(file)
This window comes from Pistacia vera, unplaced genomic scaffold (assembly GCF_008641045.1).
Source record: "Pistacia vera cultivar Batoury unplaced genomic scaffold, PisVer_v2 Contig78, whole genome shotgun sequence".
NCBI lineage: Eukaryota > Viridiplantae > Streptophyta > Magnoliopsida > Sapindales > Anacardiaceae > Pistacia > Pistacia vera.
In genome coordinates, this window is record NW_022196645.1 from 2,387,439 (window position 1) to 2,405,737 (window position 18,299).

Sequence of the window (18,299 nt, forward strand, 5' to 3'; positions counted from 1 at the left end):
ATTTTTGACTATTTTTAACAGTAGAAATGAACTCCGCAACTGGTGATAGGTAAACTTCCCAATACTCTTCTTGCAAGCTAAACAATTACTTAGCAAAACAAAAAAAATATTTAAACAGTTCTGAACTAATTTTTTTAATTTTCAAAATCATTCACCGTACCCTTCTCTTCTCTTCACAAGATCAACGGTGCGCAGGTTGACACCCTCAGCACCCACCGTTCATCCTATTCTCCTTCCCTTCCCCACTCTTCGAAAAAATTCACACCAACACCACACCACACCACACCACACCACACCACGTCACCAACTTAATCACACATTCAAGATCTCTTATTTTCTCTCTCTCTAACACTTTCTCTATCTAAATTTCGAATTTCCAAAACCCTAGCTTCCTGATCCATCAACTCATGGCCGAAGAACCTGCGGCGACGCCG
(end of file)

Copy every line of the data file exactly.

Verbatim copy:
This window comes from Pistacia vera, unplaced genomic scaffold (assembly GCF_008641045.1).
Source record: "Pistacia vera cultivar Batoury unplaced genomic scaffold, PisVer_v2 Contig78, whole genome shotgun sequence".
NCBI lineage: Eukaryota > Viridiplantae > Streptophyta > Magnoliopsida > Sapindales > Anacardiaceae > Pistacia > Pistacia vera.
In genome coordinates, this window is record NW_022196645.1 from 2,387,439 (window position 1) to 2,405,737 (window position 18,299).

Sequence of the window (18,299 nt, forward strand, 5' to 3'; positions counted from 1 at the left end):
ATTTTTGACTATTTTTAACAGTAGAAATGAACTCCGCAACTGGTGATAGGTAAACTTCCCAATACTCTTCTTGCAAGCTAAACAATTACTTAGCAAAACAAAAAAAATATTTAAACAGTTCTGAACTAATTTTTTTAATTTTCAAAATCATTCACCGTACCCTTCTCTTCTCTTCACAAGATCAACGGTGCGCAGGTTGACACCCTCAGCACCCACCGTTCATCCTATTCTCCTTCCCTTCCCCACTCTTCGAAAAAATTCACACCAACACCACACCACACCACACCACACCACACCACGTCACCAACTTAATCACACATTCAAGATCTCTTATTTTCTCTCTCTCTAACACTTTCTCTATCTAAATTTCGAATTTCCAAAACCCTAGCTTCCTGATCCATCAACTCATGGCCGAAGAACCTGCGGCGACGCCG